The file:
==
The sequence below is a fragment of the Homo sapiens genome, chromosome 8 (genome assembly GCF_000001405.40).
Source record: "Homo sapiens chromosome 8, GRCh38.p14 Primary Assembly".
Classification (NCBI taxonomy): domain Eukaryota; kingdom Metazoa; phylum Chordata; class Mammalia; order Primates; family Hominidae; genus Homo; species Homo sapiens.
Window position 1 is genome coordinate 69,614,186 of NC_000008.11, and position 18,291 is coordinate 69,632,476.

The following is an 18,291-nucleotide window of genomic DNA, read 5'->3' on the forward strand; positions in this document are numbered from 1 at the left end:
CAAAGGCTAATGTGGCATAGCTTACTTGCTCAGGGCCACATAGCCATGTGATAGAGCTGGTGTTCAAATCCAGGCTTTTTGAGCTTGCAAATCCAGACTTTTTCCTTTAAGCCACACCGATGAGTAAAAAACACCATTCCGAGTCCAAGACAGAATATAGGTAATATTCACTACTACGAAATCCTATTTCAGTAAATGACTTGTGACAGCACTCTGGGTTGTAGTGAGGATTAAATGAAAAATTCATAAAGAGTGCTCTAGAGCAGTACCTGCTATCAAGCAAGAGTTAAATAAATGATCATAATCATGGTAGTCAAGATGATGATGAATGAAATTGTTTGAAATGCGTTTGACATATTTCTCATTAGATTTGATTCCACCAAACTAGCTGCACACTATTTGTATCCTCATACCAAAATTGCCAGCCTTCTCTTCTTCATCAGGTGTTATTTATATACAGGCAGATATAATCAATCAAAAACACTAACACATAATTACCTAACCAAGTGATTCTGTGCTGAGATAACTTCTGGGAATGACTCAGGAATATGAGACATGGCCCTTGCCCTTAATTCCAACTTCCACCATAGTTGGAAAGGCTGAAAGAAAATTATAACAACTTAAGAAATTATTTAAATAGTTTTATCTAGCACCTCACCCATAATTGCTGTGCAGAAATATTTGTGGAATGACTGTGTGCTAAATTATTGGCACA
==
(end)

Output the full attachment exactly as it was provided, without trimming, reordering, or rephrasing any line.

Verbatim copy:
The sequence below is a fragment of the Homo sapiens genome, chromosome 8 (genome assembly GCF_000001405.40).
Source record: "Homo sapiens chromosome 8, GRCh38.p14 Primary Assembly".
Classification (NCBI taxonomy): domain Eukaryota; kingdom Metazoa; phylum Chordata; class Mammalia; order Primates; family Hominidae; genus Homo; species Homo sapiens.
Window position 1 is genome coordinate 69,614,186 of NC_000008.11, and position 18,291 is coordinate 69,632,476.

The following is an 18,291-nucleotide window of genomic DNA, read 5'->3' on the forward strand; positions in this document are numbered from 1 at the left end:
CAAAGGCTAATGTGGCATAGCTTACTTGCTCAGGGCCACATAGCCATGTGATAGAGCTGGTGTTCAAATCCAGGCTTTTTGAGCTTGCAAATCCAGACTTTTTCCTTTAAGCCACACCGATGAGTAAAAAACACCATTCCGAGTCCAAGACAGAATATAGGTAATATTCACTACTACGAAATCCTATTTCAGTAAATGACTTGTGACAGCACTCTGGGTTGTAGTGAGGATTAAATGAAAAATTCATAAAGAGTGCTCTAGAGCAGTACCTGCTATCAAGCAAGAGTTAAATAAATGATCATAATCATGGTAGTCAAGATGATGATGAATGAAATTGTTTGAAATGCGTTTGACATATTTCTCATTAGATTTGATTCCACCAAACTAGCTGCACACTATTTGTATCCTCATACCAAAATTGCCAGCCTTCTCTTCTTCATCAGGTGTTATTTATATACAGGCAGATATAATCAATCAAAAACACTAACACATAATTACCTAACCAAGTGATTCTGTGCTGAGATAACTTCTGGGAATGACTCAGGAATATGAGACATGGCCCTTGCCCTTAATTCCAACTTCCACCATAGTTGGAAAGGCTGAAAGAAAATTATAACAACTTAAGAAATTATTTAAATAGTTTTATCTAGCACCTCACCCATAATTGCTGTGCAGAAATATTTGTGGAATGACTGTGTGCTAAATTATTGGCACA